Silver Standard Resources Inc. (USA) (NASDAQ:SSRI) had a great first quarter, increasing earnings per share 54.5% from last year, and beating analyst’s forecasts. President and CEO Paul Benson noted that this was this sixth quarter in a row that SSRI increased its cash position.
Yet the stock is up only 9.4% year-to-date. And SSRI stock is still 38% off its 52-week high. Investors might be ignoring this stock at their peril, since silver will probably do well in the years to come.
Here are some reasons to buy Silver Standard Resources stock after earnings.
Reason No. 1: SSRI Stock Fundamentals
First, Silver Standard Resources stock looks great, and this is with a low price of silver; silver is about two-thirds down from its 2011 peak. Imagine what would happen to SSRI stock if silver saw 2011 prices again!
Silver Standard has low debt, and its current ratio has increased, signaling improving liquidity. SSRI also has a high Piotroski F-Score, suggesting a strong financial position.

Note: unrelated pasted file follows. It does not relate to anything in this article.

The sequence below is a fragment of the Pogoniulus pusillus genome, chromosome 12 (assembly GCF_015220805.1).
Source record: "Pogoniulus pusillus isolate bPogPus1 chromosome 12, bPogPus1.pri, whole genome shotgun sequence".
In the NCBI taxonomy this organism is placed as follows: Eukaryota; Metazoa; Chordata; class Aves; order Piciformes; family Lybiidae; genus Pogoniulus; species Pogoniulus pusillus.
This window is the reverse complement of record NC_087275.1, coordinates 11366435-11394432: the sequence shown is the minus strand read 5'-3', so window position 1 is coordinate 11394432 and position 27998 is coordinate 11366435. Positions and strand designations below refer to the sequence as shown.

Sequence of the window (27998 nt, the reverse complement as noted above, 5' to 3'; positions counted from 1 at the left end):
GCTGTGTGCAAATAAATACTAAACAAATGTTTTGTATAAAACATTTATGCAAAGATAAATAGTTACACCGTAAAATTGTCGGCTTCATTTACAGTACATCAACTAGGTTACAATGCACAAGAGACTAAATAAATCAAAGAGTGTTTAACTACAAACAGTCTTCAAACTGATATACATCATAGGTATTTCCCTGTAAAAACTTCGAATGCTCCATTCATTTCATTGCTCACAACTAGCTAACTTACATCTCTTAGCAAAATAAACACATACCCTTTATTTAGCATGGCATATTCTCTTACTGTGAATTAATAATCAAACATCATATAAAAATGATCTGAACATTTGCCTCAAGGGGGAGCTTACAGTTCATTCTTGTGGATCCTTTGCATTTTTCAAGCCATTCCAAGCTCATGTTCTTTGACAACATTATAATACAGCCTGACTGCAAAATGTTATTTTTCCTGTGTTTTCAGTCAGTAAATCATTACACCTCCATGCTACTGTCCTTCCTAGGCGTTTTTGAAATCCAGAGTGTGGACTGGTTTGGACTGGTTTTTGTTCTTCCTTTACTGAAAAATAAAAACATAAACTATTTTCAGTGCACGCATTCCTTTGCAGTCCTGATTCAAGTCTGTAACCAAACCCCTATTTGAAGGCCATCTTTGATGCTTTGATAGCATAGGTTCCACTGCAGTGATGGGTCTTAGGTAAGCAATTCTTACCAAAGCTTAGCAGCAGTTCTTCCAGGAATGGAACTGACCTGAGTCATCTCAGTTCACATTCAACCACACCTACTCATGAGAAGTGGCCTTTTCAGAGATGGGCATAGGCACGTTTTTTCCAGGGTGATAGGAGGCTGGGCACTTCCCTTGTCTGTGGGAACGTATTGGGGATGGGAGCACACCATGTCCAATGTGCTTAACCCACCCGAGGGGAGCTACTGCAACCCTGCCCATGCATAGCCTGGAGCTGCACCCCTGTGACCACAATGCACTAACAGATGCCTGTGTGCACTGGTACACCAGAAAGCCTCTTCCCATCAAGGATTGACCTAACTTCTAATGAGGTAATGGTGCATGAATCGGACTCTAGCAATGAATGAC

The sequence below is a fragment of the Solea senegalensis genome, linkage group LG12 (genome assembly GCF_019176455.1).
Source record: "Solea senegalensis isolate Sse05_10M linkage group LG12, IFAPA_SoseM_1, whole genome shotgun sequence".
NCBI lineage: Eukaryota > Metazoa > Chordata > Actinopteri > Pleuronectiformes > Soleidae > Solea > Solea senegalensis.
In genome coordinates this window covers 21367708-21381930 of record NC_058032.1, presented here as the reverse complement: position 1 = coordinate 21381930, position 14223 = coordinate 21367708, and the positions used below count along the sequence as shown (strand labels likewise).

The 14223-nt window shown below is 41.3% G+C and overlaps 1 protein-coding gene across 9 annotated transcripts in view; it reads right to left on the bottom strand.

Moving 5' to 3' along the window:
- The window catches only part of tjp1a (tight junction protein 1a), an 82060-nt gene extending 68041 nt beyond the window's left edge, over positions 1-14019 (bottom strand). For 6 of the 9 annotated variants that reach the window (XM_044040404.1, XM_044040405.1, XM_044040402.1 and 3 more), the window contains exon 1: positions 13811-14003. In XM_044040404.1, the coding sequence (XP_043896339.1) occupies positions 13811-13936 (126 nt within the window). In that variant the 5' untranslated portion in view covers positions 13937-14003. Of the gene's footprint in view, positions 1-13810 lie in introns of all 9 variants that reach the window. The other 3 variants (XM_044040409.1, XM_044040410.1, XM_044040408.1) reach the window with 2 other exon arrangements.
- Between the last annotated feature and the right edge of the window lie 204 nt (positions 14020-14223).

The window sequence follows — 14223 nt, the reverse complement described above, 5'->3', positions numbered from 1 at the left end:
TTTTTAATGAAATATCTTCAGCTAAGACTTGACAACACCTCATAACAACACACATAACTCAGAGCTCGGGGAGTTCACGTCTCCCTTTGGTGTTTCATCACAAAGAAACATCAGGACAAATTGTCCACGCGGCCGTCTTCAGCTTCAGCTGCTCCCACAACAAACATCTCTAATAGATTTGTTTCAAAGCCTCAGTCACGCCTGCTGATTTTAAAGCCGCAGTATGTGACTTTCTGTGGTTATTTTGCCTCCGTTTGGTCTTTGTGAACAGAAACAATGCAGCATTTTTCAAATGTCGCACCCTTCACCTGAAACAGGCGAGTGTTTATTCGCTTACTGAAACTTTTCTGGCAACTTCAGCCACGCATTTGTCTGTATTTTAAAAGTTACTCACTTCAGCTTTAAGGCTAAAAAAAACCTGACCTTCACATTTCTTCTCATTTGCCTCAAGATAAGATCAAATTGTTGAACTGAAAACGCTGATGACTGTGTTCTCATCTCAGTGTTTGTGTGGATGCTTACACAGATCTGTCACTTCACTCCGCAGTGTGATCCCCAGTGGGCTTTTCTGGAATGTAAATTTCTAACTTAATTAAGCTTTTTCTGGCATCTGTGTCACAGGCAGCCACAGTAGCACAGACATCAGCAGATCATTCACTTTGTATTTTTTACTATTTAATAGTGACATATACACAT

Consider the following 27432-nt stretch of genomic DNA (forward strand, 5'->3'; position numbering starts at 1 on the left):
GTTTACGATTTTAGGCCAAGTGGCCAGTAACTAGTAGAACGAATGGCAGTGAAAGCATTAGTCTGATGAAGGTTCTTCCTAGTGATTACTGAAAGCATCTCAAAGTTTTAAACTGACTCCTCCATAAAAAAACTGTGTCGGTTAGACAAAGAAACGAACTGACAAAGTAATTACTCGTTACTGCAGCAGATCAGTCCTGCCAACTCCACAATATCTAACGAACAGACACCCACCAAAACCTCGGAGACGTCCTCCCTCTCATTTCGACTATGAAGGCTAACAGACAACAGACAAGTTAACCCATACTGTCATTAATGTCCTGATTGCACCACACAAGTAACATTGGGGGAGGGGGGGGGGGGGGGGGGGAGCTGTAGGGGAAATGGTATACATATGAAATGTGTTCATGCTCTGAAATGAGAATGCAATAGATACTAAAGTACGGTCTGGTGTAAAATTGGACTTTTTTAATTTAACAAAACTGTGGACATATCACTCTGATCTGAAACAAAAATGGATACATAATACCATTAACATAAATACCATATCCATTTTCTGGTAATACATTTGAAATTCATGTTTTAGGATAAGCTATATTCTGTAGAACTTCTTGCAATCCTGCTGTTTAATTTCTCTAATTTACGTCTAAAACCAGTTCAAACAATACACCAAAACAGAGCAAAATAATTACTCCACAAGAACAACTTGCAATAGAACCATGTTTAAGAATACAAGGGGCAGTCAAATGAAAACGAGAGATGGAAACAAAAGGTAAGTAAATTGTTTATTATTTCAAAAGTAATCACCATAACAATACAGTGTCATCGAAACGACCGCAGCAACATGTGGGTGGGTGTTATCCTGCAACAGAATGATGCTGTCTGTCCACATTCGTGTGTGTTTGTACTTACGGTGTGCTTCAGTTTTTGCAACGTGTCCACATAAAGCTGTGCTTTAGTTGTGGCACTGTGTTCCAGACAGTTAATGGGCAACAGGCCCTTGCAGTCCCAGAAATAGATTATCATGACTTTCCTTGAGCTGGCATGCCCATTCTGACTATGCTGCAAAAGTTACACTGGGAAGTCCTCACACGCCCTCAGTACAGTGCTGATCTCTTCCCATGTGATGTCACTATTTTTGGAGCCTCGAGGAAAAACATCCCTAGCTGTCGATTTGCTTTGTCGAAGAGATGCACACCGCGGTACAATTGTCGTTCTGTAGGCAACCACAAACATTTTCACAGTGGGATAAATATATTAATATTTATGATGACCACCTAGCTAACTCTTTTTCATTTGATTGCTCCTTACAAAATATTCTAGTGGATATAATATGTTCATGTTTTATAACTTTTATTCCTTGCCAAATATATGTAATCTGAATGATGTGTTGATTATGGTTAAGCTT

And SSRI is conservatively valued. It trades at 2.24 times cash, 8.68 times free cash flow and 1.3 times book value.
Reason No. 2: Trump/Inflation
The yield curve recently flattened, signaling lower inflation expectations, but I think it would be foolish to rule out the possibility of inflation over the next few years. The past two presidents have increased the national debt, and the Donald Trump administration will probably also run budget deficits.
His plan to cut taxes will probably increase the budget deficit, at least in the short run. Budget deficits lead to a growth in the money supply, causing inflation.
During times of inflation, it’s best to put money into hard assets, such as gold and silver. It’s easy for the government to increase the money supply — all it has to do is run the printing press — but the government can’t make silver appear out of thin air.
Gold and silver did well during previous periods of high inflation, such as the 1970s. Under the post-World-War-II Bretton Woods monetary system, gold had been convertible at a rate of $35 per ounce. But Nixon closed the gold window in 1971, and the spot price for gold went through the roof, going as high as $850 an ounce in 1980.
But why silver and not gold? Well, Jim Rogers, one of the greatest investors of all time (his portfolio rose 4,200% from 1970 to 1980), said earlier this year that silver is cheaper than gold relative to historical levels. He is right; the silver to gold ratio has historically averaged 15 to 1, that is 15 ounces of silver per ounce of gold, but now it is over 70.
The price of silver will probably go up, which will be good news for Silver Standard Resources.